How to interrupt unhelpful patterns of behavior

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Tips to interrupt unhelpful patterns of behavior

Developed by Noushin Bayat with Mary Lockhart and Rory Gilbert for Thunderbird Leadership’s 11th Annual Summit.

There are times when we find ourselves locked into unhelpful, recurring patterns in our lives. It is possible that we get there because of unexplored beliefs and stories that keep us from finding a way out. The exercise below may provide you with an opportunity to get unstuck! Let us know what you discover.

Until you make the unconscious conscious, it will direct your life and you will call it fate.”

CG Jung

Observe your underlying beliefs and assumptions:

Identify a recurring challenge in your life that you would like to change. Notice any beliefs associated with this challenge.

Key Points:

Belief is a perception, cognition, emotion, or memory that a person consciously or unconsciously assumes to be true (Pew Research Center, 2008)

The muscle of emotion forms the foundation of a belief … The beliefs you “feel” can interfere with your relationships with others and your ability to learn about yourself” (Mary C Lamia PhD, Oct 31, 2012)

Out beyond ideas of right-doing and wrong-doing, there’s a field, I’ll meet you there…”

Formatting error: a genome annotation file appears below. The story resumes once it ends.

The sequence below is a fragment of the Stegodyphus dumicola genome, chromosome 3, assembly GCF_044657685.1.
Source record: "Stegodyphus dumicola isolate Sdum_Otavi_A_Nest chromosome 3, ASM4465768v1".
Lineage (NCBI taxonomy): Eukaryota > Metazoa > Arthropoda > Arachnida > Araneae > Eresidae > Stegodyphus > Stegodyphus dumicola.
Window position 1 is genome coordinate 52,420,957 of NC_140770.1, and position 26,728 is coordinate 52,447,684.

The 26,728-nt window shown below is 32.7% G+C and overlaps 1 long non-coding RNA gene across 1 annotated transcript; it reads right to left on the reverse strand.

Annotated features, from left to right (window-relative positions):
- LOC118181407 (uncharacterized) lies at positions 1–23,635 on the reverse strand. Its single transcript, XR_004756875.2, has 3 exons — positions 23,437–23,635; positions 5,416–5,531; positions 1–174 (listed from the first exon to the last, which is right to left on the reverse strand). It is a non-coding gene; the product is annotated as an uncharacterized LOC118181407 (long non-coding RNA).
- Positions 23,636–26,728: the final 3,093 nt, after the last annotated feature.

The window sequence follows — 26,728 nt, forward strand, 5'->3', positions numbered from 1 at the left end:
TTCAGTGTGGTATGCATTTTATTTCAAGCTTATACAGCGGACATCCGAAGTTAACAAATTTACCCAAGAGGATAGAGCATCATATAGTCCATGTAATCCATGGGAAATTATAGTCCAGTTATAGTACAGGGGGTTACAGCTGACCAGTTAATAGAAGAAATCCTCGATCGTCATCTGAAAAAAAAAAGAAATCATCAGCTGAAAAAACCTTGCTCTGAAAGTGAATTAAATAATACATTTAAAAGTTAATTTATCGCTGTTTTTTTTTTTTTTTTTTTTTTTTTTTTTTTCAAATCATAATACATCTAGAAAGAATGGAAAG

Rumi

Discover the story you tell yourself:

Create two columns on a sheet of paper: Fact and Fiction. Write down the facts about your challenge (what actually happened), and then the fictions or stories you’re creating about each fact.

Key Points:

It takes courage to face the facts. It takes courage to trust that we are so much more than our thoughts and our stories. In the space of presence, away from stories and thoughts, we can experience wisdom and insights about how to respond.

Between stimulus and response there is a space. In that space is our power to choose our response. In our response lies our growth and our freedom.”

Viktor Frankl

Explore new perspectives:

Revisit your story: use the “wonder questions” below and see what other possible stories you can create. Are any of these true?

So, how do you want to move forward? What does that look like for you? What will you tell yourself? What will you do?

Key Points:

When things get tough, turn to wonder: I wonder what brought her to this place? I wonder what my reaction teaches me? I wonder what he’s feeling? I wonder how I could be of service to myself and others through this experience?